Trying to pick the winner of the COVID-19 vaccine race is as difficult as picking a winner during the spring carnival.
Investors would be better served with a broad and global approach to health care investing rather than betting on the vaccine sweepstakes.
While there are over 150 coronavirus vaccines under development globally, by most accounts there are nine candidates in stage three trials or beyond, raising global hopes that several will be available for widespread distribution during the first half of 2021.1 Unsurprisingly, investors have been looking ahead to the potential winners of what we call the “COVID-19 sweepstakes,” injecting a significant dose of volatility into what is already a highly uncertain investment environment. Betting on a winner or two, though, requires a high degree of faith given that the business case for these vaccines—not to mention the science—is still uncertain.
The challenges for vaccine manufacturers are many. Putting aside for a moment the fact that there is no certainty yet about the efficacy—and durability—of any of the vaccines under development, the atmosphere in which these companies are operating is politically sensitive and being watched more closely than any drug development process in history. Furthermore, pricing for potential vaccines is still uncertain, the competitive landscape unknown and the means of allocating doses globally will require a delicate balancing act fraught with political pitfalls. Add in the fact that many of the share price gains in most of these stocks might already be pricing in regulatory approvals and it becomes clear that the upside is probably very limited and not commensurate with the downside for a vaccine maker that fails to clear all regulatory hurdles.
A better approach to health care investing, in our view, is one less focused on the outcome of binary pass or fail events (as many biotechnology investors know too well) and more focused on companies that are proven compounders of growth across the entire spectrum of specialties in one of the world’s most dynamic economic sectors. In this sense, the coronavirus pandemic provides potential growth beyond vaccines. For starters, the ongoing global health crisis has raised awareness about the importance of sturdy, reliable and efficient health care systems to deal with challenges in the future. In this, the private sector has shone the brightest, rapidly coming up with solutions to a truly global crisis. Investors have rapidly come to realise the importance that technology plays in not only helping to develop new solutions but also in delivering them to patients, in creating safe medical environments and in building an entire ecosystem around patient outcomes and improved care. The COVID-19 crisis has accelerated the drug development and testing process, drastically compressed trial and regulatory approval timelines, driven massive investment into the sector globally and served as a massive catalyst to propel innovation. As a result, we expect the next few years to be a very exciting time for health care investors globally.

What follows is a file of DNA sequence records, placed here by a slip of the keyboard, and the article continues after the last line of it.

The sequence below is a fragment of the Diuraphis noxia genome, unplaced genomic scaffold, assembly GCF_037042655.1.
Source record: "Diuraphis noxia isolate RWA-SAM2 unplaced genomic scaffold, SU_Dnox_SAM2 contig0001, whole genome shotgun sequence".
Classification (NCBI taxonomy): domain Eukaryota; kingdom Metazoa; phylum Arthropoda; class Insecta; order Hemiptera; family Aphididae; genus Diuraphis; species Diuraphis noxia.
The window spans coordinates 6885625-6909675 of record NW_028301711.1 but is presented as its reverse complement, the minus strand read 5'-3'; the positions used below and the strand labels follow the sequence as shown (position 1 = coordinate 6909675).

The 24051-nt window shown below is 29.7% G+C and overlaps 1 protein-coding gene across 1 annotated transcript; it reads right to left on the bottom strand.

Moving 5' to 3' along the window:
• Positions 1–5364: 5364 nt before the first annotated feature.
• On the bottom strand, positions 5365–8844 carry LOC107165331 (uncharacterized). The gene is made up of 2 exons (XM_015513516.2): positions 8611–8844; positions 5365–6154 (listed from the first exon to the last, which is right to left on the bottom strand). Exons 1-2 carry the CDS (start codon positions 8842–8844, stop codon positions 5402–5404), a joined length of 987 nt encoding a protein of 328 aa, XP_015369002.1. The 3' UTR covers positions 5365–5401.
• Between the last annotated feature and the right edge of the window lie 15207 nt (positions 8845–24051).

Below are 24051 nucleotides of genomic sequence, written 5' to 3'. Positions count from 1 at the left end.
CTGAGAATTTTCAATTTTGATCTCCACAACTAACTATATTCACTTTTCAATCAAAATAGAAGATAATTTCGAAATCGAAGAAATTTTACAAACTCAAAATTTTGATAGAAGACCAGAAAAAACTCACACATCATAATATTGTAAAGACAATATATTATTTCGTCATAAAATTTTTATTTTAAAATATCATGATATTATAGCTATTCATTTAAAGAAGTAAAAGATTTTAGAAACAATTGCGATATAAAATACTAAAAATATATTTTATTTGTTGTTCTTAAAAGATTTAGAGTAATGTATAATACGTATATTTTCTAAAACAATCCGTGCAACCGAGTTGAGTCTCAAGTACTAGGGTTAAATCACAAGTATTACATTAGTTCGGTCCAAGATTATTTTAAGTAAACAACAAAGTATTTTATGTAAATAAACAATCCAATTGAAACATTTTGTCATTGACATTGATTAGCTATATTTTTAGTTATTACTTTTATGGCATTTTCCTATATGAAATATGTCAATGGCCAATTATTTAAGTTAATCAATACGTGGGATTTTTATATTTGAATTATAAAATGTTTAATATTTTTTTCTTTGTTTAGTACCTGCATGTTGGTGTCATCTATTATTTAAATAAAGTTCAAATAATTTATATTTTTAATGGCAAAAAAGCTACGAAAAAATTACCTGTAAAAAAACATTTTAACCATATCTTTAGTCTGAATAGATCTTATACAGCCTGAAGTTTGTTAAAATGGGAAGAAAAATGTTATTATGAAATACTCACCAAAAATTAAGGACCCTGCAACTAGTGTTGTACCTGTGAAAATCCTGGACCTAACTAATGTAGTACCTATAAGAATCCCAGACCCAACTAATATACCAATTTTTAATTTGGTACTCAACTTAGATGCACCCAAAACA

The MarketGrader Developed Markets (ex-Australia) Health Care Index (HLTH Index) is a very good and representative microcosm of all the areas of opportunity in health care investing globally that have come to the fore since the outset of the pandemic. And while the HLTH Index has broad exposure to COVID-19 vaccine developers as well as to some of the companies more active in the therapeutics space, it also has a world-class collection of companies that provide much of the infrastructure that supports the vibrant ecosystem that has been mobilized to address the defining health care issue of our time, while delivering excellent long-term shareholder value. Below we explore a few areas—and companies—worth highlighting.
The suppliers and the infrastructure providers
In addition to the challenge of developing, testing and getting approval for multiple vaccines that are effective, safe and durable, health care authorities and governments around the world are dealing with the challenge of figuring out how to distribute them equitably and efficiently to the world’s population. Several developed or large countries have locked in contracts for the manufacturing of hundreds of millions of doses of various vaccines with the drug manufacturers well before any of the vaccines have been approved. These include the United States, Russia, China, Australia,2and the European Union, to name a few.3Lost in the discussion is who actually does the manufacturing, storing, transportation and delivery of such vaccines. That role usually falls to contract manufacturers and suppliers to the pharmaceutical industry—call it the “picks and shovels” of health care. HLTH Index includes several of these among its constituents, which are actively engaged in the fight against COVID-19.